States have slashed funding for programs to reduce tobacco use by 12 percent in the past year and by 36 percent over the past four years, threatening the nation’s progress against tobacco, according to a report released today by a coalition of public health organizations including the Robert Wood Johnson Foundation.
The states this year will collect $25.6 billion in revenue from the 1998 state tobacco settlement and tobacco taxes, but will spend only 1.8 percent of it—$456.7 million—on programs to prevent kids from smoking and help smokers quit. This means the states are spending less than two cents of every dollar in tobacco revenue to fight tobacco use. Both the total amounts states are spending on tobacco prevention programs and the percentage of tobacco revenue spent on these programs are the lowest since 1999, when the states first received tobacco settlement funds.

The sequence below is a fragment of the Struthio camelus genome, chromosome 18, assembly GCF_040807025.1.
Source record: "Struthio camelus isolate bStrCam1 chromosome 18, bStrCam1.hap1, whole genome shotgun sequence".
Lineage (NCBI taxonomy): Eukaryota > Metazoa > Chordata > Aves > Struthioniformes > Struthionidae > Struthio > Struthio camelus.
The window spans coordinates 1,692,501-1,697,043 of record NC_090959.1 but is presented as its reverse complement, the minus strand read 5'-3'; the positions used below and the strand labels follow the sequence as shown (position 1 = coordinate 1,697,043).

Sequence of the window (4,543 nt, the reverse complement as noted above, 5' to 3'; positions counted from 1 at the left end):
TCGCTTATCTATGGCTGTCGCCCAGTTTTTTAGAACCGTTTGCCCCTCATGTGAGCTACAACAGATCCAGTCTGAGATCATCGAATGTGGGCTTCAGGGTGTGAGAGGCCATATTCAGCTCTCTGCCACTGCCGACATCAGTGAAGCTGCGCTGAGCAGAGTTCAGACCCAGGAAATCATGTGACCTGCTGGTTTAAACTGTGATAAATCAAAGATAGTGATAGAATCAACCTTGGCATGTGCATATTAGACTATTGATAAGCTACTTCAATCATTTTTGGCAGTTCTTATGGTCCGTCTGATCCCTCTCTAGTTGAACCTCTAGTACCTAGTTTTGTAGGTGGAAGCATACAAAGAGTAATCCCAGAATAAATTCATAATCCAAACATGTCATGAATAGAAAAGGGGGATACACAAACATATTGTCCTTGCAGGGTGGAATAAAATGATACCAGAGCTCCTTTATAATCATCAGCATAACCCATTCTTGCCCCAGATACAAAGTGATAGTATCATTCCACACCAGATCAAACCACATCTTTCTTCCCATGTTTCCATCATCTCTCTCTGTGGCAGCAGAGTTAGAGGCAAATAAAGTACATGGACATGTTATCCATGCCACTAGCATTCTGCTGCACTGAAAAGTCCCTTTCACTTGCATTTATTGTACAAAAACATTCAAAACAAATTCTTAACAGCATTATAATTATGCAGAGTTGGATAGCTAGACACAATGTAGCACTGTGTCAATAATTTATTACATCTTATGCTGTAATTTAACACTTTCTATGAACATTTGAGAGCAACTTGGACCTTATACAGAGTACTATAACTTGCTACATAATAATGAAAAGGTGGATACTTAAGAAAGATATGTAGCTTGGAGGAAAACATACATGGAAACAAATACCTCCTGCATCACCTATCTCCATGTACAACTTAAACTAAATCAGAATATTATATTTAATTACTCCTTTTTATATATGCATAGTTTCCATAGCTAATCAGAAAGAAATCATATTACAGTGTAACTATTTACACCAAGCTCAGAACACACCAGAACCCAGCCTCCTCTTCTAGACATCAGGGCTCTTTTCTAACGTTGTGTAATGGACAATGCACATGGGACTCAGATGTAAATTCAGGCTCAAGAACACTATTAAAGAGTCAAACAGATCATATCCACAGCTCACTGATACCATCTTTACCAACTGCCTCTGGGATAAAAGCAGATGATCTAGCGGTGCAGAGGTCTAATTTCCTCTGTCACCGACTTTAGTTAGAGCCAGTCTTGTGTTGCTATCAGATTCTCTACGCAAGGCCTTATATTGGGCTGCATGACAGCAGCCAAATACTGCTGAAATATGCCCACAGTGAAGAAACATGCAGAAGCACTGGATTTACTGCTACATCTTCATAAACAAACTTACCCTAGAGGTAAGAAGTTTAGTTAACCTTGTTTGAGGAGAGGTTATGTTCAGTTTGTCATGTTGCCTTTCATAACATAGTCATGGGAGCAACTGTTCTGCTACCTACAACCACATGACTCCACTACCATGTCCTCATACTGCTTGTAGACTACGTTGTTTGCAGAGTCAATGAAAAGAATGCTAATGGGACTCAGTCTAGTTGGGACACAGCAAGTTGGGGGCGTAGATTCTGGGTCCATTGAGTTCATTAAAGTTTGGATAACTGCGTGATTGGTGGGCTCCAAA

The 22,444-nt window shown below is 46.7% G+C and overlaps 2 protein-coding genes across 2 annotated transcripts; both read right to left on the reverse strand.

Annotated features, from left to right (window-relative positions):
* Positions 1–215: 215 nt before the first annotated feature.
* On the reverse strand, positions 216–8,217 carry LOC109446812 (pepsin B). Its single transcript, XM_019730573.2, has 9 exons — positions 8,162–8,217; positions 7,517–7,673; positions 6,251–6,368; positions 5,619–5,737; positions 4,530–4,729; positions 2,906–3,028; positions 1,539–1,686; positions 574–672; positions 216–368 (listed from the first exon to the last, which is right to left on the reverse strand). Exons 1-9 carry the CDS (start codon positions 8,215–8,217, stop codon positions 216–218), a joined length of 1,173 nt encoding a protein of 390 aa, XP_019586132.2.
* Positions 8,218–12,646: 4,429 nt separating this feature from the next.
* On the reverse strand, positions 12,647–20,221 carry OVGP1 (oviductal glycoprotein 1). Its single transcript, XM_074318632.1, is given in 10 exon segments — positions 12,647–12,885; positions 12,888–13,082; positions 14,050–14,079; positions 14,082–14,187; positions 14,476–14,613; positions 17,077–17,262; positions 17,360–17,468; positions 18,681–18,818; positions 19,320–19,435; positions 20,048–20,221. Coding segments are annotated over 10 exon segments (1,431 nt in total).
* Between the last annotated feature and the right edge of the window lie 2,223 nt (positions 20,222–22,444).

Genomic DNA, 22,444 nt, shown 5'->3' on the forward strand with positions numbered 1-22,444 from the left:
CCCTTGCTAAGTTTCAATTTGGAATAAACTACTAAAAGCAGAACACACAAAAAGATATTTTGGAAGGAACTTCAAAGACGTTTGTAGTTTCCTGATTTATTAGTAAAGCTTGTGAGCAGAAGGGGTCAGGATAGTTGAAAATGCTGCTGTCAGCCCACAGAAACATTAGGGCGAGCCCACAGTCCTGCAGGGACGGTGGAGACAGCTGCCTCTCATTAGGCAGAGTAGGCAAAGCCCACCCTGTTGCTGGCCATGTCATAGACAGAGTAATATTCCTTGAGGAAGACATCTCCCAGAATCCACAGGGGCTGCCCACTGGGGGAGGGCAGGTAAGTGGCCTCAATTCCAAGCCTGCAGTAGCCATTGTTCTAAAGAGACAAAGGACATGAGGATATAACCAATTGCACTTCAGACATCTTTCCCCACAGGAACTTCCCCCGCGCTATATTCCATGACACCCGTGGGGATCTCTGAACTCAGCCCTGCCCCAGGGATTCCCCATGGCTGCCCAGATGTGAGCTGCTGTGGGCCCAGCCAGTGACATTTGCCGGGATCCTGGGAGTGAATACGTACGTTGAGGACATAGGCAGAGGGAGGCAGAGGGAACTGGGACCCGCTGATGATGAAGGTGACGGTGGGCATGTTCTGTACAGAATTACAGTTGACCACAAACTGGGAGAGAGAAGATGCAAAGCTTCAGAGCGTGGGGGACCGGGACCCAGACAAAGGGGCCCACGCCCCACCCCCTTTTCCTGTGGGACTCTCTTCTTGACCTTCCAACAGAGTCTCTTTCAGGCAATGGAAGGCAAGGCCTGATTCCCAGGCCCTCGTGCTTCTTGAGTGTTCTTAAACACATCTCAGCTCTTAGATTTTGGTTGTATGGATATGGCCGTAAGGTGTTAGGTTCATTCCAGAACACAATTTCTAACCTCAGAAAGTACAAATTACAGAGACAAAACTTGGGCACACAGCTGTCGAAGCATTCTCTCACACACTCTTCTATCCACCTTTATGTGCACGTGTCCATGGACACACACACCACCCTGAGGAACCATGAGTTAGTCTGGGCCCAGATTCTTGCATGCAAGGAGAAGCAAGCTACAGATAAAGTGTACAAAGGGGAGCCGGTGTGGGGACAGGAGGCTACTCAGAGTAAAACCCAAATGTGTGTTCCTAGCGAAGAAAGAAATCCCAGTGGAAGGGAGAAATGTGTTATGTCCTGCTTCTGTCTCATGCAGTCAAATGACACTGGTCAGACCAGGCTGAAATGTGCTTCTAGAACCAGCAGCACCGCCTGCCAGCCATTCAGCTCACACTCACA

The report, titled “A Broken Promise to Our Children: The 1998 State Tobacco Settlement 13 Years Later,” comes as recent surveys have found that smoking declines in the United States have slowed. With nearly 20 percent of Americans still smoking, it warns that continued progress against tobacco use—the nation’s number-one cause of preventable death—is at risk unless states increase funding for tobacco prevention and cessation programs.